Can Dogs Understand Human Language?
Do dogs really understand what humans are trying to say?
Well, even you might think whether or not your canine friend is on the same page as you. The quest to explore dog behavior and their understanding of human language isn’t something new. You may have also heard that it doesn’t really matter what you say to your pet as long as you’re being nice and courteous.
A recent study conducted in Hungary concluded that dogs understand human language and their brain processes language in a very similar way to how our brain does. The research led by professionals at Eötvös Loránd University in Budapest selected 13 dogs that lived with their owners and measured their brain activity. The dogs, majority being Golden retrievers and border collies were made to sit in an fMRI scanner after hearing their owners say different phases with varying types of intonation.
The pets were made to listen to different recordings. To measure the difference in dog’s response, the trainers and researchers used ‘praise’ phases in neutral tones and ‘commonly used words and phrases’ in an exciting, praising tone.
What’s interesting to note here is that the researchers found that our furry friends processed the words and the tone used in phrases separately. Simply put your dog would process the phrase and tone using different areas of their brain.
When dogs hear praise or appreciation, the left hemisphere of their brain is activated. And this response is exactly what is seen in human brain. That’s right. It is seen that dogs like us process language and vocabulary using the left hemisphere of their brain. What’s more fascinating is that dogs can process phrases and recognize each word as distinct. On the other hand, pets use the right hemisphere of their brain to process owner’s tone. And again, this is the same area of the brain that humans use to process the tone of the information.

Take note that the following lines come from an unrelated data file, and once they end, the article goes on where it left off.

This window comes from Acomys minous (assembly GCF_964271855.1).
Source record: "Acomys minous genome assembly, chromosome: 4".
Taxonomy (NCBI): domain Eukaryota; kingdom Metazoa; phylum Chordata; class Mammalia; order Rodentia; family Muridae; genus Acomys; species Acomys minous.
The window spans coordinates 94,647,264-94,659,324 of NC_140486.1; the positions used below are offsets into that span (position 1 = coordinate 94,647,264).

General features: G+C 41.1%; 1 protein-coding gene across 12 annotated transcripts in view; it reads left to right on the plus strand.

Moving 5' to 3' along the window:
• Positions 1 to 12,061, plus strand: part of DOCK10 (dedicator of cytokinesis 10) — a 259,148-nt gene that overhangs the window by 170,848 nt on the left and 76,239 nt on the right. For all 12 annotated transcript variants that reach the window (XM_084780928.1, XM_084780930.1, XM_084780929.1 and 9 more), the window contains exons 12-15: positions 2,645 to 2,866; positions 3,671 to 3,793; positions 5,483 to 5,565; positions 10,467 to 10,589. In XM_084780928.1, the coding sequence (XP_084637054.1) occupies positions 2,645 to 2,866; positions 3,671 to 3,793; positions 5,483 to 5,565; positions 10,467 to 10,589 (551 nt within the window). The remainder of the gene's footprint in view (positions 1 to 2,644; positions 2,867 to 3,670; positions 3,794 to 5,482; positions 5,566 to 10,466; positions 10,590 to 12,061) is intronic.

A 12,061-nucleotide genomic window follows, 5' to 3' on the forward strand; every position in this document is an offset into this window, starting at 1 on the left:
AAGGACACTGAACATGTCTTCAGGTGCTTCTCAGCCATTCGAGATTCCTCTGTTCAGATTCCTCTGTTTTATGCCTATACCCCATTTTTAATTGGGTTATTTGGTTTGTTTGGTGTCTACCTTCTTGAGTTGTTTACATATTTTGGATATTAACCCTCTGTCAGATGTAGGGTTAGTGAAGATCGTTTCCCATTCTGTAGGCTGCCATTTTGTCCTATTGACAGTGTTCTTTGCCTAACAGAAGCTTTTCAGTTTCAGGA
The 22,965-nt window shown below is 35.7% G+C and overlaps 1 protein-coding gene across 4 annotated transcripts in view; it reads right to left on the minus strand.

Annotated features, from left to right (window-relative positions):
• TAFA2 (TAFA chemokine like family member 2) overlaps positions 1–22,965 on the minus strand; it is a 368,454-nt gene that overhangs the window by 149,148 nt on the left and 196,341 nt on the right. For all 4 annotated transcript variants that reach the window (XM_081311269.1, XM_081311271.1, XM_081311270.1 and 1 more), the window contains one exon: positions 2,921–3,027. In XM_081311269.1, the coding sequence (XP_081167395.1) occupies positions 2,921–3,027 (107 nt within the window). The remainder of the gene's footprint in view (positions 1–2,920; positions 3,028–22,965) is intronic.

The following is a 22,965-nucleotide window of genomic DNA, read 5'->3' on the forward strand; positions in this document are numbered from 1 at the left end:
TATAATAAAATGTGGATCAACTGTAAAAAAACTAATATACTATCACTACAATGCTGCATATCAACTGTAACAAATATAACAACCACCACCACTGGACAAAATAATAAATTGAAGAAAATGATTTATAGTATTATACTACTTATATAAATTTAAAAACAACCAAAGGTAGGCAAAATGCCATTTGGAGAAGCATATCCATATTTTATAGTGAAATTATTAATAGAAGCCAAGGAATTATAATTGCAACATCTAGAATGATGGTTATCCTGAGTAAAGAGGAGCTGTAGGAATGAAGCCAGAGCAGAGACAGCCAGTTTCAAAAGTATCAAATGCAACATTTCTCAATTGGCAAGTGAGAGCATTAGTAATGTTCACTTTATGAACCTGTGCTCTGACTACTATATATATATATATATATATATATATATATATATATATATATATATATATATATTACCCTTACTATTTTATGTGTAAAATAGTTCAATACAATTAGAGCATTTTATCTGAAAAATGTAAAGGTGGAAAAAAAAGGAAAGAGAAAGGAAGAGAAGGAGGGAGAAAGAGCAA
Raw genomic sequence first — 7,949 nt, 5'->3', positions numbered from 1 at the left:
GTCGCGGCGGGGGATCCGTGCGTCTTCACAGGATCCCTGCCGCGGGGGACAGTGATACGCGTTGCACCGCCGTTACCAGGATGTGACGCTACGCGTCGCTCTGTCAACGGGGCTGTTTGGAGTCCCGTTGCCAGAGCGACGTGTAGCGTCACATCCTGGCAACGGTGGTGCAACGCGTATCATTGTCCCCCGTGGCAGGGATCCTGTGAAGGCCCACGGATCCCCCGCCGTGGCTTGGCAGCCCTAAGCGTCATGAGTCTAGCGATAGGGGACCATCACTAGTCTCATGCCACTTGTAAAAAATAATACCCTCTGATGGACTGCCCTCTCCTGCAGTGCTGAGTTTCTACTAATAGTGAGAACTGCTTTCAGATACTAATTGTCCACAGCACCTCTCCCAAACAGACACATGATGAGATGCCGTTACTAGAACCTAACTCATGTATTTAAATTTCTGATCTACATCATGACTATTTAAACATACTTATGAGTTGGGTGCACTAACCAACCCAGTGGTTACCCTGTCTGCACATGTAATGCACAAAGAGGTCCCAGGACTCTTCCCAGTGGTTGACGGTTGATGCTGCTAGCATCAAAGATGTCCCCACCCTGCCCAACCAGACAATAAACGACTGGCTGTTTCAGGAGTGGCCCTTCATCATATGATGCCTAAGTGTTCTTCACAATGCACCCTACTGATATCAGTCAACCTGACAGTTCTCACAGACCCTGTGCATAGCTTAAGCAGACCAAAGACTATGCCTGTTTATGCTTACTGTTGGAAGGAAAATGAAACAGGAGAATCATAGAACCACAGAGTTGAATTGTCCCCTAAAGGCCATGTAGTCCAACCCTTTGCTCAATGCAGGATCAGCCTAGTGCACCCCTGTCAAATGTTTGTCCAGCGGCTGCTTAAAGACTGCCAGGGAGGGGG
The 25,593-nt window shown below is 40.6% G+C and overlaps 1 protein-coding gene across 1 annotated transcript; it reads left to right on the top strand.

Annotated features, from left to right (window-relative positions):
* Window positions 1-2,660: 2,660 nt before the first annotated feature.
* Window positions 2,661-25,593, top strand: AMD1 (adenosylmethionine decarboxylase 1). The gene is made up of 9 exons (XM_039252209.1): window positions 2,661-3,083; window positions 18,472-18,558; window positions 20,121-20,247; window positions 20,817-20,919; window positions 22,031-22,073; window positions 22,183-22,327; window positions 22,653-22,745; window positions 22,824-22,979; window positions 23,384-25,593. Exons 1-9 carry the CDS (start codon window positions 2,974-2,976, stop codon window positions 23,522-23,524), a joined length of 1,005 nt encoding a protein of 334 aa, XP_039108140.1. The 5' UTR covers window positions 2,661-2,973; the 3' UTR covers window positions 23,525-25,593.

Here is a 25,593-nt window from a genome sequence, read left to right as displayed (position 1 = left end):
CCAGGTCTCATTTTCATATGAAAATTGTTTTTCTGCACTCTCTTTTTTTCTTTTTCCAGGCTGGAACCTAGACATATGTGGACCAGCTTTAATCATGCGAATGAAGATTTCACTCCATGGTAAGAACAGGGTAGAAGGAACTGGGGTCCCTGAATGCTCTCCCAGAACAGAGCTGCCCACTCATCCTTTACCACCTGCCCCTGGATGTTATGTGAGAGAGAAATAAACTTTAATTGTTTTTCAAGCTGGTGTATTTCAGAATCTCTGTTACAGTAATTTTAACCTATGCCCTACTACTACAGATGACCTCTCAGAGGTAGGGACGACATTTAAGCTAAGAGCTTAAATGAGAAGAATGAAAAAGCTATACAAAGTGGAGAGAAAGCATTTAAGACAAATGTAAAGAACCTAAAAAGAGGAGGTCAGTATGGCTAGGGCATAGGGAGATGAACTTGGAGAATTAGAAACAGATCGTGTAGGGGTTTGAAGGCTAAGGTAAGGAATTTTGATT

Another important thing to remember is that while dogs process familiar phrases regardless of tone, it doesn’t mean that the tone isn’t significant in the first place. Further research shows that praise phrases in a positive tone are more useful and can in fact work as a reward.
So if you appreciate your dog in a positive tone, they would register it as positive attention in their brain and get excited. On the other hand, if you speak praise phrases in a neutral tone, they would still recognize them, but might not get as excited if the words were spoken in a praising tone. What’s more interesting is that your canine friend would know that you’re not pleased even if you say “wow, you’ve ruined this place again’ in the most encouraging, sweetest voice. That’s right. You’re not fooling anyone!
The bottom line is that the reward center in your dog’s brain is activated only when you use a positive phrase with a positive tone. From this research, you can safely conclude that your pet not only hears you, they can also understand how you say things and whether or not what you say to them matters a great deal.
Source: The Verge